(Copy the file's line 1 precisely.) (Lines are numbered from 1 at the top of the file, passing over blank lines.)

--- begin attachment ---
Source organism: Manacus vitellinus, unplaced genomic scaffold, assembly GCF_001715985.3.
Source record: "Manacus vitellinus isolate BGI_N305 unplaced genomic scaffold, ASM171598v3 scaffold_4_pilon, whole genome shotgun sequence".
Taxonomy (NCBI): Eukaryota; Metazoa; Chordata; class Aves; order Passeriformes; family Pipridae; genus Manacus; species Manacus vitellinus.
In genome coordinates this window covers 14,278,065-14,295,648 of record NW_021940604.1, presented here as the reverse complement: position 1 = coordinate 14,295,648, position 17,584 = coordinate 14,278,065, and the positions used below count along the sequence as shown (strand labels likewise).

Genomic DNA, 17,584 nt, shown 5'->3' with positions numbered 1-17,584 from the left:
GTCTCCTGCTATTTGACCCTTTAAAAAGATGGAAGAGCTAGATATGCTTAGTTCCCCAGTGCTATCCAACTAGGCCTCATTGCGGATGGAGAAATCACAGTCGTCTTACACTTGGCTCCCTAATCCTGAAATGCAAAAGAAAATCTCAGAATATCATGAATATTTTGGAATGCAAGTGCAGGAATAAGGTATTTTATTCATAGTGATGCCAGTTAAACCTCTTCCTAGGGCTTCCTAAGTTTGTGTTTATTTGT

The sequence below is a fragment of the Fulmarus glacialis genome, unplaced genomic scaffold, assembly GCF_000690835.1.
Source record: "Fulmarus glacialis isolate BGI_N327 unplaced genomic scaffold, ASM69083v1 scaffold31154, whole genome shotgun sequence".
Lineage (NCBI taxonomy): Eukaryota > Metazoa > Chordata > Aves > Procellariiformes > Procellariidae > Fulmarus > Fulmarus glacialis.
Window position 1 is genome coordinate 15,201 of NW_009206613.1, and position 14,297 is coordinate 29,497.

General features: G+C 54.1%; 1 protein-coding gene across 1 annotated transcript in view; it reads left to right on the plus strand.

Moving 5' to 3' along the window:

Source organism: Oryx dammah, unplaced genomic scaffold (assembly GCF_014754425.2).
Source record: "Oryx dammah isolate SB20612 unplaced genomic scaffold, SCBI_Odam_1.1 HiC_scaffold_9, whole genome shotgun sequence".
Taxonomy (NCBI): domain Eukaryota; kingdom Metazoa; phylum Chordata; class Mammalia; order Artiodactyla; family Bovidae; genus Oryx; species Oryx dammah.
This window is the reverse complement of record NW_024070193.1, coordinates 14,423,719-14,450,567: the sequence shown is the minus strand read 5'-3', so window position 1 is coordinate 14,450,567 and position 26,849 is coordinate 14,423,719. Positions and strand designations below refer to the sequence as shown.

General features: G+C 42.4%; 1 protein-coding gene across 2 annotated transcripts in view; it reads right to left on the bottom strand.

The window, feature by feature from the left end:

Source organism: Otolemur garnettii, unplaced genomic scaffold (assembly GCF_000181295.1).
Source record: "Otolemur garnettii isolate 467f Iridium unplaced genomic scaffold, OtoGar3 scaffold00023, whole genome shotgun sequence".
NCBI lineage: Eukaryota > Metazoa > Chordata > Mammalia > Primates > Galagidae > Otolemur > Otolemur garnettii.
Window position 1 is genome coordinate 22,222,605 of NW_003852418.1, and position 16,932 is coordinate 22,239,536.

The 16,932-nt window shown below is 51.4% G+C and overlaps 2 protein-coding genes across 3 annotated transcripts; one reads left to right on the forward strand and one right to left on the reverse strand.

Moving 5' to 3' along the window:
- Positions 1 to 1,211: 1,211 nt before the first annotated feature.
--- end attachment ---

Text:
Source organism: Manacus vitellinus, unplaced genomic scaffold, assembly GCF_001715985.3.